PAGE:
Nail Art

Dedicated to the infinite joys of nail art and design: handpaint, airbrush, colored acrylics and gels.

 

Salon-Modded Nails: Award-Winning Nail Art Made Wearable

The extravagant designs of nail art competitions aren't always practical for everyday wear, but they can be amazing inspiration for wearable nail art. Learn how the industry’s top nail artists take their award-winning designs down a notch for everyday clients.

To “mod” something is to modify it for a different audience or use. In the world of nail design, nail artists often have to restrain their extravagant creations to suit an enthusiastic, but conservative, client. The result may be simplified, but the “wow” factor doesn’t have to be! We asked some of our NAILS Next Top Nail Artists past and present to show how they transform their competition nail designs into very wearable nail art.

Danielle Costantino's original bejeweled geometric nail design.
<p>Danielle Costantino's original bejeweled geometric nail design.</p>

Constantino's design retains the linework and a glittery look when modified for the salon.
<p>Constantino's design retains the linework and a glittery look when modified for the salon.</p>

Bejeweled

Danielle Costantino, Cranston, R.I.  |  @nailsbydanielle

To create a salon-friendly version of her nails featured on the October 2015 cover of NAILS, Danielle Costantino used a few time-saving techniques. “I used Akzéntz Pro-Formance gel to fill the client’s nails.  When they were ready to polish I used Luxio Gel in Almondine, Darling, Noir, and Engagement.  Chunky Glitter makes a great quick replacement for a full crystal nail. I used a stamping plate and black stamping polish to quickly replicate the intricate line work I did for the cover. I used round rose gold glitter sequins to substitute the rose gold Swarovski crystals I used in the original. With these shortcuts I brought the design time from 90 minutes down to 30 minutes."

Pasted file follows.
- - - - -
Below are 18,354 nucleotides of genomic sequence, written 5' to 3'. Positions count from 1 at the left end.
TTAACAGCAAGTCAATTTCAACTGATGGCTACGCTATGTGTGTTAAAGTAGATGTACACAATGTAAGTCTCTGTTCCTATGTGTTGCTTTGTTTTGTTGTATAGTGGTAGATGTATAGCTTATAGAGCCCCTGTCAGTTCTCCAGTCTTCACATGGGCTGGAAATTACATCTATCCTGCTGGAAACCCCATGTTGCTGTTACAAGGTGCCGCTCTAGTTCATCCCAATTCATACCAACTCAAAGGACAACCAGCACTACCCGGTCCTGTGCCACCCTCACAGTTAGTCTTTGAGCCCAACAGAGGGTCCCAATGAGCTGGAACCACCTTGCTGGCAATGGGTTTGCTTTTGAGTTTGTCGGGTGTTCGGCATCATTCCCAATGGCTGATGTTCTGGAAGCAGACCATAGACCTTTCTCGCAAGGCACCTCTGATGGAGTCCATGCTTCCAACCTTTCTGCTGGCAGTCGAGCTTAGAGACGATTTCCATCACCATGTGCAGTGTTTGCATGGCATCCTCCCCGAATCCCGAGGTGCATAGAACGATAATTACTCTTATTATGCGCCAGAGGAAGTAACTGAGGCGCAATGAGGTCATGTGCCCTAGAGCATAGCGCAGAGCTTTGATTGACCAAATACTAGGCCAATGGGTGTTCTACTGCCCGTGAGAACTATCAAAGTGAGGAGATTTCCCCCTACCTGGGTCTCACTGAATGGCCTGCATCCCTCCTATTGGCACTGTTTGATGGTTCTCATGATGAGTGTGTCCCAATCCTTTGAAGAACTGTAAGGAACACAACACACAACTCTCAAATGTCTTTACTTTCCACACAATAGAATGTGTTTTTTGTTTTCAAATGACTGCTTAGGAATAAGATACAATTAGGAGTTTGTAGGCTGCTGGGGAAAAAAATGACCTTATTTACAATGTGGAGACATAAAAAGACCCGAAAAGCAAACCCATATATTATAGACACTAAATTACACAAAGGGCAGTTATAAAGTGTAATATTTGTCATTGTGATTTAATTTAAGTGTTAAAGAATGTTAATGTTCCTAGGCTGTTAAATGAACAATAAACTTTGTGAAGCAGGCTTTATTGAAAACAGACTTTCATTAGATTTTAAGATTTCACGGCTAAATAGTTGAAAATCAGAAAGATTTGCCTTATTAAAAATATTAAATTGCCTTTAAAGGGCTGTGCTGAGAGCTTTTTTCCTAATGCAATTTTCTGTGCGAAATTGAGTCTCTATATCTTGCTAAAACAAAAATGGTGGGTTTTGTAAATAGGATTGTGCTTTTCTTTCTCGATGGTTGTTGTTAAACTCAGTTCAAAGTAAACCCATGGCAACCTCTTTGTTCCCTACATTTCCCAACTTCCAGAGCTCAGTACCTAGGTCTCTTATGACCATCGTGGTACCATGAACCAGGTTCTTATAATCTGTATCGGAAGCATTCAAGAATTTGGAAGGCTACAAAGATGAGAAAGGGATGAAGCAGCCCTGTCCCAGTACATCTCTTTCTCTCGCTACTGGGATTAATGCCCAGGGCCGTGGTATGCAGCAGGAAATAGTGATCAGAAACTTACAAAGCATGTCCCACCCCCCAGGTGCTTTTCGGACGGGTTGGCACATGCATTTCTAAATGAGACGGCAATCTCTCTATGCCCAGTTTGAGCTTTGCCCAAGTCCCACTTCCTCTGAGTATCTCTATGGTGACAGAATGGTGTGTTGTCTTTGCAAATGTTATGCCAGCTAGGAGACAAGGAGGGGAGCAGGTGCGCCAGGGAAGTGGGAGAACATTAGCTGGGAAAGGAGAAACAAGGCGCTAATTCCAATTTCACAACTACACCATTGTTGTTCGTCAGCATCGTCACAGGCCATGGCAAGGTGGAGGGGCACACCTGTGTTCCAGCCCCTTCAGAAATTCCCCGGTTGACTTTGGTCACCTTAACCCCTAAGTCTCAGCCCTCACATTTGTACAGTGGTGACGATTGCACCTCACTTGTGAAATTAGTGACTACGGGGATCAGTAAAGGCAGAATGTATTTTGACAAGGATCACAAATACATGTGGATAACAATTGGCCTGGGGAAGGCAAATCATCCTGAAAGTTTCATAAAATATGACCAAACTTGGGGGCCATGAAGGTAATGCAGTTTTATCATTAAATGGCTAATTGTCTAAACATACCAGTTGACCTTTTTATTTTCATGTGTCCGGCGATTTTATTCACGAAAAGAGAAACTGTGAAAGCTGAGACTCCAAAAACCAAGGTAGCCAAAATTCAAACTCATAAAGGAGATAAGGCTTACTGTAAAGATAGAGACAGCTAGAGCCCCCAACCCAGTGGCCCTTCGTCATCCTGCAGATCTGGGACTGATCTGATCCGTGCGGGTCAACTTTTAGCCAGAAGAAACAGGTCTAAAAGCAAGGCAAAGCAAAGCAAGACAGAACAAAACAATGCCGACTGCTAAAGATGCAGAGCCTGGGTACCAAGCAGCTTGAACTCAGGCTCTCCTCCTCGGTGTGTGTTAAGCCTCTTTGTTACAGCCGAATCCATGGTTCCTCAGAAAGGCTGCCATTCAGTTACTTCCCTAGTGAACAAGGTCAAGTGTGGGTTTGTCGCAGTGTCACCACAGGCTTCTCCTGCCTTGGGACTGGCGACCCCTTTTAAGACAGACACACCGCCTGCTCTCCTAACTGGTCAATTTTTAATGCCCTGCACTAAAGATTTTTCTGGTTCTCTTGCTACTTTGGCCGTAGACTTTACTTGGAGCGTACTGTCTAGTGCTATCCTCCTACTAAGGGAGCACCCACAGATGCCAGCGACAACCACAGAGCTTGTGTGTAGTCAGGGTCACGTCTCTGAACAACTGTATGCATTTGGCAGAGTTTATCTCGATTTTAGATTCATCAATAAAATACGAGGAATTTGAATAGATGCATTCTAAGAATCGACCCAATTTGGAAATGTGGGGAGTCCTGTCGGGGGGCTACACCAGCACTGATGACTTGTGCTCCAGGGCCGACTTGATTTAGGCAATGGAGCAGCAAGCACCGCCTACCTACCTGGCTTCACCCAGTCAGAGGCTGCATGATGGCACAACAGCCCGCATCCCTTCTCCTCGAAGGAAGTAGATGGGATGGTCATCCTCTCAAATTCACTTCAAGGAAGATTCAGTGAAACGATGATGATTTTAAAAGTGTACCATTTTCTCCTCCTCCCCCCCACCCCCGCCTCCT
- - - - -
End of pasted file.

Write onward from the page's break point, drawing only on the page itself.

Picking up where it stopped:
Celina Ryden's original Lady Gaga-inspired nail design.
<p>Celina Ryden's original Lady Gaga-inspired nail design.</p>

Ryden's salon modified nail design is still fit for a diva.
<p>Ryden's salon modified nail design is still fit for a diva.</p>

Pure Diva

Celina Ryden  |  @celinaryden

Celina Ryden’s tribute to Lady Gaga in last year’s NTNA challenge titled “Pure Diva” garnered her first place that week. She decided to keep the individual look but made it more wearable by trimming both length and 3-D aspects. Her famous “bubble nail” (right middle finger) turned into a more demure but stunning creation using small glass balls and a few rounded pearl studs. The bold stroke of lightning (left middle finger) came down a dimensional notch, too. On the latex-looking thumb, studs were topped with two coats of white gel.

 

Ryoko Garcia's original Alice in Wonderland-themed fantasy nails.
<p>Ryoko Garcia's original Alice in Wonderland-themed fantasy nails.</p>

Garcia's salon modifed Alice in Wonderland nails.
<p>Garcia's salon modifed Alice in Wonderland nails.</p>

Once Upon a Dream